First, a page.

Four years ago today, going by the calendar, I was living in Barcelona in a flat not far from the great unfinished Church of the Sagrada Familia. I was so skinny then, on this particular night wearing a skintight club shirt of shiny 100-percent artificial cloth of one sort or another, dancing wildly, drunkenly in a club called Arena, a bit unsure of myself, looking for love or even just some sex, and being disappointed.
Five years ago today, going by the feast days of the church, I was chanting the part of the evangelist in the passion gospel of John at the noon good Friday service at St. Thomas Episcopal Church in Washington, D.C. On one side of me was the man chanting the part of Jesus, on the other side was the man chanting the part of Pilate. The congregation likewise stood.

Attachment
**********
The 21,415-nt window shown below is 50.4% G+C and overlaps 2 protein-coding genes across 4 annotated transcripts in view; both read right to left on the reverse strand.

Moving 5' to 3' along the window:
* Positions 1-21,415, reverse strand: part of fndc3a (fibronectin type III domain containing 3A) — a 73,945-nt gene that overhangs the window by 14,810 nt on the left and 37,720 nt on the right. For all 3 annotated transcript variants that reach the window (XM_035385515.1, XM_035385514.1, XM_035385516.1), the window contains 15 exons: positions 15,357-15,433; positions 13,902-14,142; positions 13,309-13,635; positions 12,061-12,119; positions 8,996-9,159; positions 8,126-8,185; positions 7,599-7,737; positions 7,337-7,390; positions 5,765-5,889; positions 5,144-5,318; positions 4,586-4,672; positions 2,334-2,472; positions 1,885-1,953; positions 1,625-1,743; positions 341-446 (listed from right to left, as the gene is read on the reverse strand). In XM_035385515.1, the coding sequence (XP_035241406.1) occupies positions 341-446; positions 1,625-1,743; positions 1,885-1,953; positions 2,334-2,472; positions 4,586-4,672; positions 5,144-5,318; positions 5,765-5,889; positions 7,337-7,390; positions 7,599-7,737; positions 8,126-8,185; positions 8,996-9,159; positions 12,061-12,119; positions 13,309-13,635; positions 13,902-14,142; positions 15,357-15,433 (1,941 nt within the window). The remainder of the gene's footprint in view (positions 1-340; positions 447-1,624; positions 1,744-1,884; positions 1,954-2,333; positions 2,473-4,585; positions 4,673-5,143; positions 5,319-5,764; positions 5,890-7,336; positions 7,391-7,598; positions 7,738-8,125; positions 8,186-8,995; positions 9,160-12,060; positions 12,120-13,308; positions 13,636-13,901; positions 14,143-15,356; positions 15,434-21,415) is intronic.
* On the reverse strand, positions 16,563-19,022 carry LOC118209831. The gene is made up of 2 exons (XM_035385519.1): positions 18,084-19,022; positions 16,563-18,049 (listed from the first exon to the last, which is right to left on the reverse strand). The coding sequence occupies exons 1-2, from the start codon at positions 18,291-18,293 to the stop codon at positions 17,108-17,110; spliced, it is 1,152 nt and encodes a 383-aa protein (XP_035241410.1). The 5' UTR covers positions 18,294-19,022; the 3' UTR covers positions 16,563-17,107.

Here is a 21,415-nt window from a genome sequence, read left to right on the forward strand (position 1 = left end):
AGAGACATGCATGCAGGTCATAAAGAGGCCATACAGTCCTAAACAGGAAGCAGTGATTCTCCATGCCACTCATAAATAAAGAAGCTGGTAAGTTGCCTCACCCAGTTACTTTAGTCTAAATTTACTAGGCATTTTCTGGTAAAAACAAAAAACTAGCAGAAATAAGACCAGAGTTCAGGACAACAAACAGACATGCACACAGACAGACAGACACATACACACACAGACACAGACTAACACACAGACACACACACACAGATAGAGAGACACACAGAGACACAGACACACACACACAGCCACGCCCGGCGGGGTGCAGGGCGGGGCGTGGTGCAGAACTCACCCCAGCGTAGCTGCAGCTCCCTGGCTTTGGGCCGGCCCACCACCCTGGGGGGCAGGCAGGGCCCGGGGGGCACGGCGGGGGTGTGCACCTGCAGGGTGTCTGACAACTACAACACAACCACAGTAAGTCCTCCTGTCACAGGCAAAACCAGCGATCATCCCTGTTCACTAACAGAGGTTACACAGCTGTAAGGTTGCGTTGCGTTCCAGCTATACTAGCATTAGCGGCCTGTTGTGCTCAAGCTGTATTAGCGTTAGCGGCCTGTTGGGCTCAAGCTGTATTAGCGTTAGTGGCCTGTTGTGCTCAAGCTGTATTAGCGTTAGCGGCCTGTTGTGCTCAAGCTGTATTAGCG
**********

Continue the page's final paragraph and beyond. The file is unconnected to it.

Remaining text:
In the order of service, an instruction was given that all should kneel when the story first mentions Golgotha. But, several lines before then, I had to chant about a place called Gabbatheh, and my diction obviously wasn't clear enough because everyone knelt then, although they realized their mistake when, a minute later, I chanted about a place called Golgotha.
I remember how difficult it was to chant for the five or more minutes it took to finish, but also how moving it was. I was nervous when I started, but the nervousness left me after the first couple of lines.
After I finished, they turned the cloth on the alter table over to red, and there was no more music in the service, and would be none until Easter morning.
It's odd what one remembers, the sacred and the profane.
The Swedish word for the day is Långfredag. It means Good Friday.
- by Francis S.